What If?

Today we honor Martin Luther King, Jr., the civil rights leader who, with nonviolent protest, reminded our country and the world that “all men are created equal”and should be treated as such. Here in the Washington, D.C. area there will be special events and celebration of Dr. King’s life at the new memorial dedicated to him.

What if Dr. King had not lived? How would the course of the civil rights movement been changed? What if his life had not been so tragically cut short? What other great accomplishments might he have made?

That’s my theme today. What if? Regency-style.

Today is also the anniversary of the death of Sir John Moore. On this date in 1809, the British army in Spain was in retreat from French forces, reaching the sea in Portugal where transport ships were due to arrive to take the soldiers back to England. Sir John Moore commanded the British forces and gained a tactical advantage over the French which enabled the British army to escape. During the fighting, Moore was struck by cannon shot and, after several hours of suffering, died from the wounds.

Moore had a distinguished army career that began with the American Revolution, included the Irish Rebellion and establishment of several army reforms, culminating with the Napoleonic war in Spain.

But it seemed to me that his death was also one of those pivotal events in history. If Moore had not been killed, the course of history might very well have been altered.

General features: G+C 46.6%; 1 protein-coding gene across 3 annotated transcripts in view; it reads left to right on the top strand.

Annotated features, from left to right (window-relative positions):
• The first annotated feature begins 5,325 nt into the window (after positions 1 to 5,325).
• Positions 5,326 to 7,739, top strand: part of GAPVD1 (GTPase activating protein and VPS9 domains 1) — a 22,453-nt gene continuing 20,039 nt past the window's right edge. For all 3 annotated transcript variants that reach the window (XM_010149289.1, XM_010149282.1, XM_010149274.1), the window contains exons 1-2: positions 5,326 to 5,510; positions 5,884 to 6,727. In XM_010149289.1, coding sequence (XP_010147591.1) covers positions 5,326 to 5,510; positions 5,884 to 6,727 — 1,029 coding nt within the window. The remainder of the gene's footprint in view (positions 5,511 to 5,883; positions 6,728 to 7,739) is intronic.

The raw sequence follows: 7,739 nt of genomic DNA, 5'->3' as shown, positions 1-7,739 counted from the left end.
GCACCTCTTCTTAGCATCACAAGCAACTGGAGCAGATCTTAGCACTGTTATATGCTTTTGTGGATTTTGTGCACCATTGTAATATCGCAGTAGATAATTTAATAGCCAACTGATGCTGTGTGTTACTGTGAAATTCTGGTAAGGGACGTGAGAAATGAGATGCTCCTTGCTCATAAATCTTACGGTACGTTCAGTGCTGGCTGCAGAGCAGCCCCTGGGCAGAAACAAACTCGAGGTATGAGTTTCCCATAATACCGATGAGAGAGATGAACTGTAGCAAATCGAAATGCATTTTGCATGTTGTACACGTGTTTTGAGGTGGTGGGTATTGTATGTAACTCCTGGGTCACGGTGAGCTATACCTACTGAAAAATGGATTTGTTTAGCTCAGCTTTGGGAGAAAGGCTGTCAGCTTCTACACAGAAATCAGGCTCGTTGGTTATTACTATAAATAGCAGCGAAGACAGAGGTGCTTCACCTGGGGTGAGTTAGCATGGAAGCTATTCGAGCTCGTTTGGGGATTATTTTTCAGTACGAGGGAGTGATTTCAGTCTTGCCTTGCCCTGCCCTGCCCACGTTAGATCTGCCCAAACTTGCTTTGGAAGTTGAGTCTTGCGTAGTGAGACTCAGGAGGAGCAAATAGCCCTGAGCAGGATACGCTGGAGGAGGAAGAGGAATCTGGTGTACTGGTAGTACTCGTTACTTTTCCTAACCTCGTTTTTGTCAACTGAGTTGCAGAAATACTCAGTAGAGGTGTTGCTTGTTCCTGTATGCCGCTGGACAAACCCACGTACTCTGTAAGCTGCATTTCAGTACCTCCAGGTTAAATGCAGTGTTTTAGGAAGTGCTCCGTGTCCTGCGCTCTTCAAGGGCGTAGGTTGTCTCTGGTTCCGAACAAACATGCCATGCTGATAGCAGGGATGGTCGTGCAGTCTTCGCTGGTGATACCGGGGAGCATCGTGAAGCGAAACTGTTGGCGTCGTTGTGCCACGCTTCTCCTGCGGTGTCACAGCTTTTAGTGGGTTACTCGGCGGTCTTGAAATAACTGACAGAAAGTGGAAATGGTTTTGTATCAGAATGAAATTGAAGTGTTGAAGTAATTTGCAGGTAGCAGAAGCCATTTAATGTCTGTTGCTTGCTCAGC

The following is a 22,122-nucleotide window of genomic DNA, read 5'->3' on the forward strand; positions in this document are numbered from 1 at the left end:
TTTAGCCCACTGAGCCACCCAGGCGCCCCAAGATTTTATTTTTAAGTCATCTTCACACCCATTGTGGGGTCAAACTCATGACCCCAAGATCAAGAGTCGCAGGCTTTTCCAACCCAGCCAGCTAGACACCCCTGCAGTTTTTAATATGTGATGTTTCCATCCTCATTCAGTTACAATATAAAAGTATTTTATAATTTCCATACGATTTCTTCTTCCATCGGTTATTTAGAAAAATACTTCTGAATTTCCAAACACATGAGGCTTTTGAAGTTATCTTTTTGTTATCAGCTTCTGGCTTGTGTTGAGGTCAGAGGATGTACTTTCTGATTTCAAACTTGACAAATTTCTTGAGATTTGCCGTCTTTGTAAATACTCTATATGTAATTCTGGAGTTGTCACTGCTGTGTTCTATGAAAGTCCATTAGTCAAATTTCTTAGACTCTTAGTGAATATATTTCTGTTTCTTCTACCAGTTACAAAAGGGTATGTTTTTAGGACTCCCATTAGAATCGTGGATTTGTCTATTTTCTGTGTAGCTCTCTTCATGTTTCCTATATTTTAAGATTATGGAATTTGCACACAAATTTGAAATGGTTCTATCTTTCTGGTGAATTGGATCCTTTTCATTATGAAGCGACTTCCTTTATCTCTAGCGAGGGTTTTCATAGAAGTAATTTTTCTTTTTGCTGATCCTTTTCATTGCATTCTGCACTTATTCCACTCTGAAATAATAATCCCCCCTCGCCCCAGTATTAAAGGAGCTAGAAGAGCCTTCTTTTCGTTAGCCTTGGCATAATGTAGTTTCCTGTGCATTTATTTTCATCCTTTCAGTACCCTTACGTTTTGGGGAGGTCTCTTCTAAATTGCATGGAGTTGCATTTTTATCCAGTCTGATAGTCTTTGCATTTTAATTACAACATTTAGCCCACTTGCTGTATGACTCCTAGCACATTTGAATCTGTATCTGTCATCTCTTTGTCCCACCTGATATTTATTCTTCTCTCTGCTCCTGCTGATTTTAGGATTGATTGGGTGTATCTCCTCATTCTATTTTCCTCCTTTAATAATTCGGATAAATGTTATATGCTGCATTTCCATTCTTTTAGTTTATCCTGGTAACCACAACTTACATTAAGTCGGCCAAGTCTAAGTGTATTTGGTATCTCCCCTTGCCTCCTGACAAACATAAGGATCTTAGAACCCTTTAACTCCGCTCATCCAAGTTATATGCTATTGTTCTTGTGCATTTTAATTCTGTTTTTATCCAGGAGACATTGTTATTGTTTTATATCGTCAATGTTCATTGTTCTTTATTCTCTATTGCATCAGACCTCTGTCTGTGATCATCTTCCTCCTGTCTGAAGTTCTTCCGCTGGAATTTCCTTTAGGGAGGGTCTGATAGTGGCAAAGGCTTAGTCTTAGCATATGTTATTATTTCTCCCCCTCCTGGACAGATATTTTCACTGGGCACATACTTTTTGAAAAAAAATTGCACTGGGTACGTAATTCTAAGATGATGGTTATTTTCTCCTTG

Moore was commanding in Spain at that time, because three senior commanders had been recalled for inquiry after allowing the defeated French army to evacuate their troops, with all their materials, supplies, and plunder, without further conflict. One of those recalled was Sir Arthur Wellesley, who was commanding forces at Vimeiro. Wellesley, who would, of course, become the Duke of Wellington, had been vehemently against the evacuation and he was ultimately cleared of any wrong doing.

After Moore’s death Wellesley was appointed to head all the forces in Portugal. What if Moore had not been killed? Would he have retained the command? Could he have accomplished all that Wellesley accomplished in Spain? Would Moore have been in command at Waterloo? Could he have brought about that victory?

One more interesting note about Sir John Moore. While he was dying, he is supposed to have said to his friend, Stanhope, “Remember me to your sister.” The sister was Lady Hester Stanhope, the colorful and adventurous Middle Eastern traveler. Some thought Lady Hester and Moore might have married. What if that would have happened?

Can you think of other pivotal moments in history? Do you ever wonder “What if?” about an event in your life?

Check my Diane Gaston blog today for my January 15 website contest winner.

And spare a moment today to think about Dr. Martin Luther King, Jr.

About diane

Diane Gaston is the RITA award-winning author of Historical Romance for Harlequin Historical and Mills and Boon, with books that feature the darker side of the Regency. Formerly a mental health social worker, she is happiest now when deep in the psyches of soldiers, rakes and women who don’t always act like ladies.
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